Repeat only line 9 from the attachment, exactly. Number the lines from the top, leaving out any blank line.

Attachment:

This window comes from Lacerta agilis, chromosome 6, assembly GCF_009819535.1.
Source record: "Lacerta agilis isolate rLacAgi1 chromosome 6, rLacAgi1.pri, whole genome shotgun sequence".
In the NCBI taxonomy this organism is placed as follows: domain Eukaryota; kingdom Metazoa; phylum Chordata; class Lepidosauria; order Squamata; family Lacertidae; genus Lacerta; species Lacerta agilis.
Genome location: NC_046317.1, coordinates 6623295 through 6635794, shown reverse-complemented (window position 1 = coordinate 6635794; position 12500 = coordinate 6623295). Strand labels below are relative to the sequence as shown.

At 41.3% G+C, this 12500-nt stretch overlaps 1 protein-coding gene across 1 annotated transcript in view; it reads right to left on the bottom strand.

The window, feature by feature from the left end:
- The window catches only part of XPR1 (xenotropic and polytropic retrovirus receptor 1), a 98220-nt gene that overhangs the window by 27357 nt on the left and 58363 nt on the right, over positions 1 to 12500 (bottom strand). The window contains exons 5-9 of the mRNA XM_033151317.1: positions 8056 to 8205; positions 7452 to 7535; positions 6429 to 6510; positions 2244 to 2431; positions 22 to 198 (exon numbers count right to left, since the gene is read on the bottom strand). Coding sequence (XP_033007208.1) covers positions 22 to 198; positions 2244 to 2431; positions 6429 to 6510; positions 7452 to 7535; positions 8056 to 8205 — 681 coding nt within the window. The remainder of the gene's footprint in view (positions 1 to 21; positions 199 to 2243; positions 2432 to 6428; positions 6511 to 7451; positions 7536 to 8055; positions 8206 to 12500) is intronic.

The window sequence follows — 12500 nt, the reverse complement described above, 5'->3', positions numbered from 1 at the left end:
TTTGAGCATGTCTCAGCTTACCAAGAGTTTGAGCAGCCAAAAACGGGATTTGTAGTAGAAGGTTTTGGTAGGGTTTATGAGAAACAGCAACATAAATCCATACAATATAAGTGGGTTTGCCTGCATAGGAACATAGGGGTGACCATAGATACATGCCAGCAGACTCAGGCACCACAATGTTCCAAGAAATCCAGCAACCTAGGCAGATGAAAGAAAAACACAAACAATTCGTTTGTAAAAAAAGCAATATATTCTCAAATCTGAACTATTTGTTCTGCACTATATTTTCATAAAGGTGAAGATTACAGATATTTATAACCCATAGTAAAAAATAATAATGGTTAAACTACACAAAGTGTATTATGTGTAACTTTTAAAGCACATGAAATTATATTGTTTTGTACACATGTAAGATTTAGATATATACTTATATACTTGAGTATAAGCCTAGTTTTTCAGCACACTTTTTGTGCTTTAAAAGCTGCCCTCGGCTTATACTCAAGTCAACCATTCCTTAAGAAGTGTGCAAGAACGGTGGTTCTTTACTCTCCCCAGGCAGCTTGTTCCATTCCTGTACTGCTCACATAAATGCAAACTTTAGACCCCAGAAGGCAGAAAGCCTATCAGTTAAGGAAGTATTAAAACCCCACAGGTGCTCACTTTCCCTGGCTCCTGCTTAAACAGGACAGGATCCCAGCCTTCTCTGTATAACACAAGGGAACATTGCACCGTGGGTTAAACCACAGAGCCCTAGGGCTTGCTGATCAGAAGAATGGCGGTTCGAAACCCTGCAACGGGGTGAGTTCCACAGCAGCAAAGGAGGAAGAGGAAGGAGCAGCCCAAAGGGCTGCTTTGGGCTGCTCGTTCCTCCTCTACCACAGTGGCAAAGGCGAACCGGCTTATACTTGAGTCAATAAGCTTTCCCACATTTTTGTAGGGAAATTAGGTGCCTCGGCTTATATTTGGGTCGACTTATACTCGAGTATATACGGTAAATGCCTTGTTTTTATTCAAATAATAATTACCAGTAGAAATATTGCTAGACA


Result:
TTTGAGCATGTCTCAGCTTACCAAGAGTTTGAGCAGCCAAAAACGGGATTTGTAGTAGAAGGTTTTGGTAGGGTTTATGAGAAACAGCAACATAAATCCATACAATATAAGTGGGTTTGCCTGCATAGGAACATAGGGGTGACCATAGATACATGCCAGCAGACTCAGGCACCACAATGTTCCAAGAAATCCAGCAACCTAGGCAGATGAAAGAAAAACACAAACAATTCGTTTGTAAAAAAAGCAATATATTCTCAAATCTGAACTATTTGTTCTGCACTATATTTTCATAAAGGTGAAGATTACAGATATTTATAACCCATAGTAAAAAATAATAATGGTTAAACTACACAAAGTGTATTATGTGTAACTTTTAAAGCACATGAAATTATATTGTTTTGTACACATGTAAGATTTAGATATATACTTATATACTTGAGTATAAGCCTAGTTTTTCAGCACACTTTTTGTGCTTTAAAAGCTGCCCTCGGCTTATACTCAAGTCAACCATTCCTTAAGAAGTGTGCAAGAACGGTGGTTCTTTACTCTCCCCAGGCAGCTTGTTCCATTCCTGTACTGCTCACATAAATGCAAACTTTAGACCCCAGAAGGCAGAAAGCCTATCAGTTAAGGAAGTATTAAAACCCCACAGGTGCTCACTTTCCCTGGCTCCTGCTTAAACAGGACAGGATCCCAGCCTTCTCTGTATAACACAAGGGAACATTGCACCGTGGGTTAAACCACAGAGCCCTAGGGCTTGCTGATCAGAAGAATGGCGGTTCGAAACCCTGCAACGGGGTGAGTTCCACAGCAGCAAAGGAGGAAGAGGAAGGAGCAGCCCAAAGGGCTGCTTTGGGCTGCTCGTTCCTCCTCTACCACAGTGGCAAAGGCGAACCGGCTTATACTTGAGTCAATAAGCTTTCCCACATTTTTGTAGGGAAATTAGGTGCCTCGGCTTATATTTGGGTCGACTTATACTCGAGTATATACGGTAAATGCCTTGTTTTTATTCAAATAATAATTACCAGTAGAAATATTGCTAGACA